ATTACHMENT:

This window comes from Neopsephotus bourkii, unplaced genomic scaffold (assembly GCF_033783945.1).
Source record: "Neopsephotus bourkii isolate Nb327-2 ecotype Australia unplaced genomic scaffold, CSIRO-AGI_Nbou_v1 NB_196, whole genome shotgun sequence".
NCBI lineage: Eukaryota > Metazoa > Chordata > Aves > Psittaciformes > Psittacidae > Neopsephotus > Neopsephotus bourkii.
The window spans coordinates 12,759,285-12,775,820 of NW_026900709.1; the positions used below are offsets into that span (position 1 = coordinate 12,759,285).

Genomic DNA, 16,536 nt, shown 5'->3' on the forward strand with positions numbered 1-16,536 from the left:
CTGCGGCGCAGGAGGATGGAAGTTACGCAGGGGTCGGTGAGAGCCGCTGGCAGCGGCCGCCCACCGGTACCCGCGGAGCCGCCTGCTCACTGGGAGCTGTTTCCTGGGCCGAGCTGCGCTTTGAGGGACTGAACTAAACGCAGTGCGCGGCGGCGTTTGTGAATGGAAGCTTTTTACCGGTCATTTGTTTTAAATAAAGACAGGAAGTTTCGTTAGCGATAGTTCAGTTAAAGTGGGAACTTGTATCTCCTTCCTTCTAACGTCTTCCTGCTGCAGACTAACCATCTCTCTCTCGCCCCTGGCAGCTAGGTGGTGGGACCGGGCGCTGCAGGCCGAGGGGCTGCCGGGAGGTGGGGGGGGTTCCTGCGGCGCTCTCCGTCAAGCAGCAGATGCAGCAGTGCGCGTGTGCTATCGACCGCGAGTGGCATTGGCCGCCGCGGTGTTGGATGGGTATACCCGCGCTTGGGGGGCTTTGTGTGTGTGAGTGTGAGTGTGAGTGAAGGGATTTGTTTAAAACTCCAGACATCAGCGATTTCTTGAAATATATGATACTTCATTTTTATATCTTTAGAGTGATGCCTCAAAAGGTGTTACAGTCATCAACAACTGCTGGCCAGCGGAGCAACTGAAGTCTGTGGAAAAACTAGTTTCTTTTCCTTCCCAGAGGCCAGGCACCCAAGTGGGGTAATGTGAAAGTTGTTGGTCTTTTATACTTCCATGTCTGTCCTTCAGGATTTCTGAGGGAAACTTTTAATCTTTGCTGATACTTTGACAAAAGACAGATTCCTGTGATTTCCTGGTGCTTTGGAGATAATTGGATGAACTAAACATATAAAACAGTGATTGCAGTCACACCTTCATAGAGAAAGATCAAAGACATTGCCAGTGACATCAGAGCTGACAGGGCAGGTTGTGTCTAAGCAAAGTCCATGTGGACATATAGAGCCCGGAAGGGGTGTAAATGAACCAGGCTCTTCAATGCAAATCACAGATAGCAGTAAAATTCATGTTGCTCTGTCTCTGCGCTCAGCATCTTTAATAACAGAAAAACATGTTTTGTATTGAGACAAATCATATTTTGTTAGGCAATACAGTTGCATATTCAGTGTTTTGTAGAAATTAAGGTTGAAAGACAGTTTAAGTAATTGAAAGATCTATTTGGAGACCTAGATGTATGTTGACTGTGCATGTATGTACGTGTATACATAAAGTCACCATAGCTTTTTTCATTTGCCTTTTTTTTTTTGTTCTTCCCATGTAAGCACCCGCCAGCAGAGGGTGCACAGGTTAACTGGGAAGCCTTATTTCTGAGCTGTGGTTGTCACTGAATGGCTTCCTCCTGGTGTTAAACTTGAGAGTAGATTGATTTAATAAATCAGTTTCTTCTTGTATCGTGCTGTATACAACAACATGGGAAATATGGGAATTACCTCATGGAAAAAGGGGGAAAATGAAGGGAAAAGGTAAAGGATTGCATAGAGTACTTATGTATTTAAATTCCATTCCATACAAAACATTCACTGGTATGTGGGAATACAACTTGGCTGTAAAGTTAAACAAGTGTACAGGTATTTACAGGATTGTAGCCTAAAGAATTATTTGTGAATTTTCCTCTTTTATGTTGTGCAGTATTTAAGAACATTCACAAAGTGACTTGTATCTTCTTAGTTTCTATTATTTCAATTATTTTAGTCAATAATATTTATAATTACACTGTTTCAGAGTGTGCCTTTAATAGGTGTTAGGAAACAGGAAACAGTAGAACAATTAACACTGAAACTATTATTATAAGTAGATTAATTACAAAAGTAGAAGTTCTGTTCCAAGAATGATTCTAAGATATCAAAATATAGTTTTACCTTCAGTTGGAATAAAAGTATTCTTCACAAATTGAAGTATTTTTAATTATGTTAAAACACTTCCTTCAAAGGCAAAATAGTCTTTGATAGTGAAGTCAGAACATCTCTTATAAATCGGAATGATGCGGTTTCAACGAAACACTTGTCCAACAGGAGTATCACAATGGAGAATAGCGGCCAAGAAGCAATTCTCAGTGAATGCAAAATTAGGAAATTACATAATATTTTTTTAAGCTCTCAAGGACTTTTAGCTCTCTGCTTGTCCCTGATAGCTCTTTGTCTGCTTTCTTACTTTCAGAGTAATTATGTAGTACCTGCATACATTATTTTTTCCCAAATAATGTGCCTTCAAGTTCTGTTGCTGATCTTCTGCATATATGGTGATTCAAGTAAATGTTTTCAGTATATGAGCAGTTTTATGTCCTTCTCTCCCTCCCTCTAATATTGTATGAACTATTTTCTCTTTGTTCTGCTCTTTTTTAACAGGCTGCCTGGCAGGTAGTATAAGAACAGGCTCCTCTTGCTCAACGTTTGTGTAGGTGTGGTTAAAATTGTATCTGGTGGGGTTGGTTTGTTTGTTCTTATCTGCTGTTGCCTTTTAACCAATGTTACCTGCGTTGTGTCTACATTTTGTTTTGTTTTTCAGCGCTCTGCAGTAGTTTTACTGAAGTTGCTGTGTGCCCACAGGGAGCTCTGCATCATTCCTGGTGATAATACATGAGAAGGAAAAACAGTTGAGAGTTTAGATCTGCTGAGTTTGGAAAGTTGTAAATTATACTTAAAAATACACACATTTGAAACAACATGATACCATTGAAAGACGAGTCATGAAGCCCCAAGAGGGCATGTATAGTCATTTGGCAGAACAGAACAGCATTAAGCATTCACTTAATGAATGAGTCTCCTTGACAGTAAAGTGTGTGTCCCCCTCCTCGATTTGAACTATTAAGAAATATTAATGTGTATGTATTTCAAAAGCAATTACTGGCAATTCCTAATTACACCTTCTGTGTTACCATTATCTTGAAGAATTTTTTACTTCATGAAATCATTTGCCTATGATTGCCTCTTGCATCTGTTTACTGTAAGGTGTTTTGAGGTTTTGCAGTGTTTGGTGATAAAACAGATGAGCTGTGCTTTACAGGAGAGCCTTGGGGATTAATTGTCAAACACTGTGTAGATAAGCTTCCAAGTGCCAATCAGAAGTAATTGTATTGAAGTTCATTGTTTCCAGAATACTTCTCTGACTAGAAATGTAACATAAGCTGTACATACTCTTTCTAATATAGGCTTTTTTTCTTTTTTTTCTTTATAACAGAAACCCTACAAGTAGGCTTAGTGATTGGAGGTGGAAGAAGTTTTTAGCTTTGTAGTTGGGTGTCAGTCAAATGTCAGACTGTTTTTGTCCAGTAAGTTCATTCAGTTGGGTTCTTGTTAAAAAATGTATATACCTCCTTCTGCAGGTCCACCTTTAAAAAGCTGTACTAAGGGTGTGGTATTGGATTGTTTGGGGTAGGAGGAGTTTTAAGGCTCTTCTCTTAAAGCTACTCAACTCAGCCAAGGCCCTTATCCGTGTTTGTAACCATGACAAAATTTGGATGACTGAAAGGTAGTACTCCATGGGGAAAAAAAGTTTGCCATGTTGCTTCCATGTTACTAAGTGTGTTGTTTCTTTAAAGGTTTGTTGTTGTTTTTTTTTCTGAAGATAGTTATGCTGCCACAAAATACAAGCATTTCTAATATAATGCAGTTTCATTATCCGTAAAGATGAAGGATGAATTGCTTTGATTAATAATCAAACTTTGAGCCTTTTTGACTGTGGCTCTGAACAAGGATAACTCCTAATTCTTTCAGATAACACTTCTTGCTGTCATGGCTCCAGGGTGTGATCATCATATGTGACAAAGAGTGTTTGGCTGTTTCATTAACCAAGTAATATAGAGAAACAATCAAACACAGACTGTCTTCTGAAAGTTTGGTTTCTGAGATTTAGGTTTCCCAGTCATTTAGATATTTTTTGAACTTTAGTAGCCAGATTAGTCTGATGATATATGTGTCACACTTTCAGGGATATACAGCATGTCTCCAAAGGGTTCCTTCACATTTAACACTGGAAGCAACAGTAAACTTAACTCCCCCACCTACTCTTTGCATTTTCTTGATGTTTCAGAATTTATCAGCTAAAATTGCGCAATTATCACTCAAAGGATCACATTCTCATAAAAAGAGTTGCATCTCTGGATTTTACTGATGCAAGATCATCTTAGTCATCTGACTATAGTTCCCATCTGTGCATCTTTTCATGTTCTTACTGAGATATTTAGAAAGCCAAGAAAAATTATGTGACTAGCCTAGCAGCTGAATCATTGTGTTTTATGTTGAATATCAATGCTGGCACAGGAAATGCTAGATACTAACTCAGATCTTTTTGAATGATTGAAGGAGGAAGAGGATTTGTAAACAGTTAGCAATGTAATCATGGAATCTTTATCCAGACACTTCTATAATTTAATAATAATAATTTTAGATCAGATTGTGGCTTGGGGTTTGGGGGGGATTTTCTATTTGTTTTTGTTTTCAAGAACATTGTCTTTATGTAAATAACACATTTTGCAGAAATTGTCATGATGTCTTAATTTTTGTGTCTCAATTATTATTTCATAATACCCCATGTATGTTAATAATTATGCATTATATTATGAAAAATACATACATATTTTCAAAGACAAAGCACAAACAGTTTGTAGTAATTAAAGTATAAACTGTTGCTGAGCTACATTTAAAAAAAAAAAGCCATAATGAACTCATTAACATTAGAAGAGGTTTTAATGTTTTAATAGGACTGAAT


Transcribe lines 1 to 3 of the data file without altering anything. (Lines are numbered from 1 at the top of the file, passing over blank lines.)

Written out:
This window comes from Neopsephotus bourkii, unplaced genomic scaffold (assembly GCF_033783945.1).
Source record: "Neopsephotus bourkii isolate Nb327-2 ecotype Australia unplaced genomic scaffold, CSIRO-AGI_Nbou_v1 NB_196, whole genome shotgun sequence".
NCBI lineage: Eukaryota > Metazoa > Chordata > Aves > Psittaciformes > Psittacidae > Neopsephotus > Neopsephotus bourkii.